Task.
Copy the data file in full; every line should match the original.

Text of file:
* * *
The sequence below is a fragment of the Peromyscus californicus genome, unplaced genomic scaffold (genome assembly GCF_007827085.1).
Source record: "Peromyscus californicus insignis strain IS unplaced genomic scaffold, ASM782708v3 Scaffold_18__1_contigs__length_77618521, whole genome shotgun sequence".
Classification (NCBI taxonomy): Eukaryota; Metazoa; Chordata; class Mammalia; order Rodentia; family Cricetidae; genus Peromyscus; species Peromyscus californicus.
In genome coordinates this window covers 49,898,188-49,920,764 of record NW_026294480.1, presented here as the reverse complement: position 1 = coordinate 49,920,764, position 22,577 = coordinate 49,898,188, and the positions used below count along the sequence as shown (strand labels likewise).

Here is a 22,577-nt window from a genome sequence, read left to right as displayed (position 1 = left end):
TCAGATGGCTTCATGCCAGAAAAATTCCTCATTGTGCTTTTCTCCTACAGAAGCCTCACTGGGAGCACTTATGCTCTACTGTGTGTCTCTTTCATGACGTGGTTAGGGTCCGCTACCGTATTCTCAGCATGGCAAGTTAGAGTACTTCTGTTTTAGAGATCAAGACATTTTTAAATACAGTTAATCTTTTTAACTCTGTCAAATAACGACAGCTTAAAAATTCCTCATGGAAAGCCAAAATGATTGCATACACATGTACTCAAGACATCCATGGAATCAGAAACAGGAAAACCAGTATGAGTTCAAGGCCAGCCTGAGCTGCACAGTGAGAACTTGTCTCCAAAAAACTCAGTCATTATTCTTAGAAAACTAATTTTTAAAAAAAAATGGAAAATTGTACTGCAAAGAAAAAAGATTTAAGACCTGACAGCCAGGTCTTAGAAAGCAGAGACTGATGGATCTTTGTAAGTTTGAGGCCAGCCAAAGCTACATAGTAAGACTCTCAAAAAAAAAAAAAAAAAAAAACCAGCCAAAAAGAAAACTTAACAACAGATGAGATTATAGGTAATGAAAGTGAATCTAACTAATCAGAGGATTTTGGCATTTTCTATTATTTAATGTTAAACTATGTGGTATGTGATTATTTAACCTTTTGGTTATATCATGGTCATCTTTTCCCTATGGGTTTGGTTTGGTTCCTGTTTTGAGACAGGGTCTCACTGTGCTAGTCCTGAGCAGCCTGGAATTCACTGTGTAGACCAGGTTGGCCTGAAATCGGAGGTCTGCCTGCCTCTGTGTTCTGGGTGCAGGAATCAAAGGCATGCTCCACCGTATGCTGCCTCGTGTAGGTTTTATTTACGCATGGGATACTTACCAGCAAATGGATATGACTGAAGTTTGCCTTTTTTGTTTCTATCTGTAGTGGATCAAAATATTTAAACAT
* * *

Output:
The sequence below is a fragment of the Peromyscus californicus genome, unplaced genomic scaffold (genome assembly GCF_007827085.1).
Source record: "Peromyscus californicus insignis strain IS unplaced genomic scaffold, ASM782708v3 Scaffold_18__1_contigs__length_77618521, whole genome shotgun sequence".
Classification (NCBI taxonomy): Eukaryota; Metazoa; Chordata; class Mammalia; order Rodentia; family Cricetidae; genus Peromyscus; species Peromyscus californicus.
In genome coordinates this window covers 49,898,188-49,920,764 of record NW_026294480.1, presented here as the reverse complement: position 1 = coordinate 49,920,764, position 22,577 = coordinate 49,898,188, and the positions used below count along the sequence as shown (strand labels likewise).

Here is a 22,577-nt window from a genome sequence, read left to right as displayed (position 1 = left end):
TCAGATGGCTTCATGCCAGAAAAATTCCTCATTGTGCTTTTCTCCTACAGAAGCCTCACTGGGAGCACTTATGCTCTACTGTGTGTCTCTTTCATGACGTGGTTAGGGTCCGCTACCGTATTCTCAGCATGGCAAGTTAGAGTACTTCTGTTTTAGAGATCAAGACATTTTTAAATACAGTTAATCTTTTTAACTCTGTCAAATAACGACAGCTTAAAAATTCCTCATGGAAAGCCAAAATGATTGCATACACATGTACTCAAGACATCCATGGAATCAGAAACAGGAAAACCAGTATGAGTTCAAGGCCAGCCTGAGCTGCACAGTGAGAACTTGTCTCCAAAAAACTCAGTCATTATTCTTAGAAAACTAATTTTTAAAAAAAAATGGAAAATTGTACTGCAAAGAAAAAAGATTTAAGACCTGACAGCCAGGTCTTAGAAAGCAGAGACTGATGGATCTTTGTAAGTTTGAGGCCAGCCAAAGCTACATAGTAAGACTCTCAAAAAAAAAAAAAAAAAAAAACCAGCCAAAAAGAAAACTTAACAACAGATGAGATTATAGGTAATGAAAGTGAATCTAACTAATCAGAGGATTTTGGCATTTTCTATTATTTAATGTTAAACTATGTGGTATGTGATTATTTAACCTTTTGGTTATATCATGGTCATCTTTTCCCTATGGGTTTGGTTTGGTTCCTGTTTTGAGACAGGGTCTCACTGTGCTAGTCCTGAGCAGCCTGGAATTCACTGTGTAGACCAGGTTGGCCTGAAATCGGAGGTCTGCCTGCCTCTGTGTTCTGGGTGCAGGAATCAAAGGCATGCTCCACCGTATGCTGCCTCGTGTAGGTTTTATTTACGCATGGGATACTTACCAGCAAATGGATATGACTGAAGTTTGCCTTTTTTGTTTCTATCTGTAGTGGATCAAAATATTTAAACAT